A professor at Dalhousie University wants to know how culture and pride affect the health and well-being of Indigenous people living in Halifax.
Amy Bombay, an assistant professor in the psychiatry and nursing departments at Dalhousie, is conducting research into the issue in partnership with the Mi’kmaw Native Friendship Centre.
“We’re inviting all Indigenous peoples to take part and tell us about their experiences of being an Indigenous person here in Halifax and about what it means to them being Indigenous,” Bombay said.
The research is part of the clay tile mural project, “This Is What I Wish You Knew,” that was unveiled at the friendship centre on National Aboriginal Day on June 21. Fifty people who self-identified as Indigenous created clay tiles to illustrate their Indigenous heritage to the general public. The participants also posted videos online to explain their tiles and themselves.
“In the community arts project, we had a lot of interesting information come out on what factors play into pride and cultural pride,” Bombay explained.
“We heard a lot of people talk about things like colour, about being white, about being dark and how that influences your indigeneity,” she said. “How just living in an urban setting in the city leads to some questions about authenticity, about indigeneity because we’re often thought about as being from the rez.”
From what the participants involved with the clay tile project told Bombay, she created a survey aimed at both Indigenous and non-Indigenous living in Halifax.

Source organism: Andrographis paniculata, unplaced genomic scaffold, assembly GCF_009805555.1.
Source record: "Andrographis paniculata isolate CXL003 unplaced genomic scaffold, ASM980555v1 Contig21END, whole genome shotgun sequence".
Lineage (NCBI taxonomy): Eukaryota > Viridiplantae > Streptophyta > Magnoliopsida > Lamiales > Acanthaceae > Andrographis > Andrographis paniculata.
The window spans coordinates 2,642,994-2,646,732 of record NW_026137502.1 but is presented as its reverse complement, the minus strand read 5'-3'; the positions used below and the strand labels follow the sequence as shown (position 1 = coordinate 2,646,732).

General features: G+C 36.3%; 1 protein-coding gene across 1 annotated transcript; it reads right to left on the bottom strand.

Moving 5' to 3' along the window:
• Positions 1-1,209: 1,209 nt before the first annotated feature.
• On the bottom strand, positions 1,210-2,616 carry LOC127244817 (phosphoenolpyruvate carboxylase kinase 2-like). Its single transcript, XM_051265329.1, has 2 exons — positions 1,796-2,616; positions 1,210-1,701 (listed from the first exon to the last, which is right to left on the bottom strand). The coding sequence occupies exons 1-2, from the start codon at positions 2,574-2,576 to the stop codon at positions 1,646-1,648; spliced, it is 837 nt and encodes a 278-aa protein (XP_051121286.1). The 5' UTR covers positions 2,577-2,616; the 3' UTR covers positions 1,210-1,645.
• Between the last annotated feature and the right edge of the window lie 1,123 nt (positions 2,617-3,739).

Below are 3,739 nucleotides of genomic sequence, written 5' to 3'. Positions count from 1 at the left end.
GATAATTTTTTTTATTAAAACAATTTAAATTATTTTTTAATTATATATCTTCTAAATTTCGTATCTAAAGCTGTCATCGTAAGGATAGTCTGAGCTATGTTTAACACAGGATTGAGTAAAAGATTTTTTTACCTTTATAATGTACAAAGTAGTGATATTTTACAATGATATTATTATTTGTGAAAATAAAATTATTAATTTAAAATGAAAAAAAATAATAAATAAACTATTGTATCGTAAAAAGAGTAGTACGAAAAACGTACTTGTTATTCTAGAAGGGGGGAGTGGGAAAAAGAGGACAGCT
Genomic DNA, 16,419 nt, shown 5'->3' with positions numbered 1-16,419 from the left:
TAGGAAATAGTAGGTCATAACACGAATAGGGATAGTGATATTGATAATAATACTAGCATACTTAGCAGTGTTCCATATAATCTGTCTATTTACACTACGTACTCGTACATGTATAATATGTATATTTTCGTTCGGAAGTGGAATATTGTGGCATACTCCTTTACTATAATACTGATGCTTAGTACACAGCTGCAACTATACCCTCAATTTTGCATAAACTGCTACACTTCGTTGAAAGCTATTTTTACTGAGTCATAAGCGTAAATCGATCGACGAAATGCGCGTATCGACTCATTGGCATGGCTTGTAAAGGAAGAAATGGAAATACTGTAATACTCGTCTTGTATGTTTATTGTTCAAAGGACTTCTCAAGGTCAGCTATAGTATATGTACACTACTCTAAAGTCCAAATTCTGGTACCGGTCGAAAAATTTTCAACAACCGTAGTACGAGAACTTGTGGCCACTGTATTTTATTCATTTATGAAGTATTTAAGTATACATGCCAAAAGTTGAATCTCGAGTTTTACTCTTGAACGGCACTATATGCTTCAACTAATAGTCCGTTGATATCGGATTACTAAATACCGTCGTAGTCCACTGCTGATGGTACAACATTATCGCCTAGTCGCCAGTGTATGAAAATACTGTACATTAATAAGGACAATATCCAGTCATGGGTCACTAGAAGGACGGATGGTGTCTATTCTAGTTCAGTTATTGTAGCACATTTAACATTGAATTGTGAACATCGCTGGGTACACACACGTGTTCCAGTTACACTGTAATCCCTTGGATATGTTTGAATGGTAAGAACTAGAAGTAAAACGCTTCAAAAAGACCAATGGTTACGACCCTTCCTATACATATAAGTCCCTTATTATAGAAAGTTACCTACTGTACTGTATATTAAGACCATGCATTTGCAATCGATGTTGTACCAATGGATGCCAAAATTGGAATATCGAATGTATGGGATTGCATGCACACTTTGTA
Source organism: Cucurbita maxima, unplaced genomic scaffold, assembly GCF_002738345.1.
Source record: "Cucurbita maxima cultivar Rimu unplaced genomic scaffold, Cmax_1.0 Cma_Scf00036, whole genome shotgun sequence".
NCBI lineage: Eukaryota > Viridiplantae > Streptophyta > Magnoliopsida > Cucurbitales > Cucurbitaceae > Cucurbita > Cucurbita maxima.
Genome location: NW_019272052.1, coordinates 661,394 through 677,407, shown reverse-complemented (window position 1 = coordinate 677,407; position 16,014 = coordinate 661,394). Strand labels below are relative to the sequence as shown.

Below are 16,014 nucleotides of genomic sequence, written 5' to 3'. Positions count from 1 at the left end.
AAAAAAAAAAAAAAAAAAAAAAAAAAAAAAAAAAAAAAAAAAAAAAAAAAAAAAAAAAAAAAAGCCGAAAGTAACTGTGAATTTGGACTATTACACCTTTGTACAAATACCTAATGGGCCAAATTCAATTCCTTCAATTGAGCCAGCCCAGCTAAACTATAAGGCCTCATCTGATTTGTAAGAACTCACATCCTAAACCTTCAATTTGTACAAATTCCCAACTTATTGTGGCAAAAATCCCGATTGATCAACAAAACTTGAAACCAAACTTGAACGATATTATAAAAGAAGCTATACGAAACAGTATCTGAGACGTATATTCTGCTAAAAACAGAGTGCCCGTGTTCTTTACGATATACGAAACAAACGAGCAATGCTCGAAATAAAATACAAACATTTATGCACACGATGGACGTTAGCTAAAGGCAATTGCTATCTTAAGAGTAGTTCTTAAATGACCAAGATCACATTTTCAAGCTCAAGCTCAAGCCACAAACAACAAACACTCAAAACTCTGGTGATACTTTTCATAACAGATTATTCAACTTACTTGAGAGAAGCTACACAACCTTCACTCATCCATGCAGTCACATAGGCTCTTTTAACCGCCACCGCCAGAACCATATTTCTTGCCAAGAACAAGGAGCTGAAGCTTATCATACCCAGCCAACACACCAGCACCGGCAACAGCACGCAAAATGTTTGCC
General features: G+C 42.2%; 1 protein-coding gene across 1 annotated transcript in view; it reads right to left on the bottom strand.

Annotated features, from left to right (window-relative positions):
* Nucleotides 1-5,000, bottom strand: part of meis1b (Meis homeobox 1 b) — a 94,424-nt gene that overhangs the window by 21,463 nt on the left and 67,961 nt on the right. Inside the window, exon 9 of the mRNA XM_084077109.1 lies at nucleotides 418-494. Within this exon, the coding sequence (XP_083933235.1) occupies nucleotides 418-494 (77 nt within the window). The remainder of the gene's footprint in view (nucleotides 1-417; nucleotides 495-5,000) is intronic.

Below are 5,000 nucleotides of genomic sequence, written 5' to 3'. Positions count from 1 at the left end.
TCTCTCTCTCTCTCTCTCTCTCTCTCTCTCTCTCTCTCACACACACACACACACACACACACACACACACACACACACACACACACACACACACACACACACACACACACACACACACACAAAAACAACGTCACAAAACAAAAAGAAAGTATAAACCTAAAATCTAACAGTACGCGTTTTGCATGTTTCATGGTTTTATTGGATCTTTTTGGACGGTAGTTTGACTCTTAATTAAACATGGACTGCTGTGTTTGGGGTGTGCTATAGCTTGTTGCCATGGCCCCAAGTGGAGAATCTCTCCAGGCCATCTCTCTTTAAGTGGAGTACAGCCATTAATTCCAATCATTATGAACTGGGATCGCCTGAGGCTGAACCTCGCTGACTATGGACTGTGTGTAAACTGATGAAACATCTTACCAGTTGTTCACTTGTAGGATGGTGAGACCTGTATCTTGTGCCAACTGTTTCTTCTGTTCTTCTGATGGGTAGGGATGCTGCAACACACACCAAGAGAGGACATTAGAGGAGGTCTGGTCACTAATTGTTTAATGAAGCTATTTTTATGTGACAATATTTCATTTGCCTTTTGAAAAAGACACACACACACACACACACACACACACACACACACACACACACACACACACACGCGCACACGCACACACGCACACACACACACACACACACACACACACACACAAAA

“We want to explore those issues more in the research and then try to come out with some reports that really talk about these issues and how they are related to well-being,” she said.
So far, nearly 200 non-Indigenous people from Halifax have filled out Bombay’s survey. Bombay says she still needs between 125-150 more Indigenous people aged 18 and over living in the city to fill out the survey before she can move on to the next phase of the research.
Pride in culture protects individuals from effects of discrimination
Once the surveys are complete, Bombay will then conduct more in depth research by assembling focus groups. With the non-Indigenous group, she hopes to have them look at the videos that participants with the clay tile project created.
“We’re going to assess … how those videos and stories impact them and see if they make any changes in attitudes and perceptions over time,” she explained.
“Hopefully, we’ll be able to see what’s different, what’s the same and how we can really bring these two groups together,” she said.
Bombay, who is Anishinaabe with the Rainy River First Nation in northern Ontario, has been conducting research into the well-being of Indigenous peoples since she arrived at Dalhousie University in 2014.
“In some of our research, we’ve shown that some of the strongest predictors of, for example, depressive symptoms among Indigenous peoples is one, perceived discrimination, that’s a common problem that leads to (more) problems,” Bombay said.
“But at the same time, when we look at factors that protect against those negative effects, it’s things like cultural pride, it’s things like taking part in cultural activities, it’s feeling good about your identity,” she said.
Bombay hopes to have her initial survey findings complete by late fall or early winter.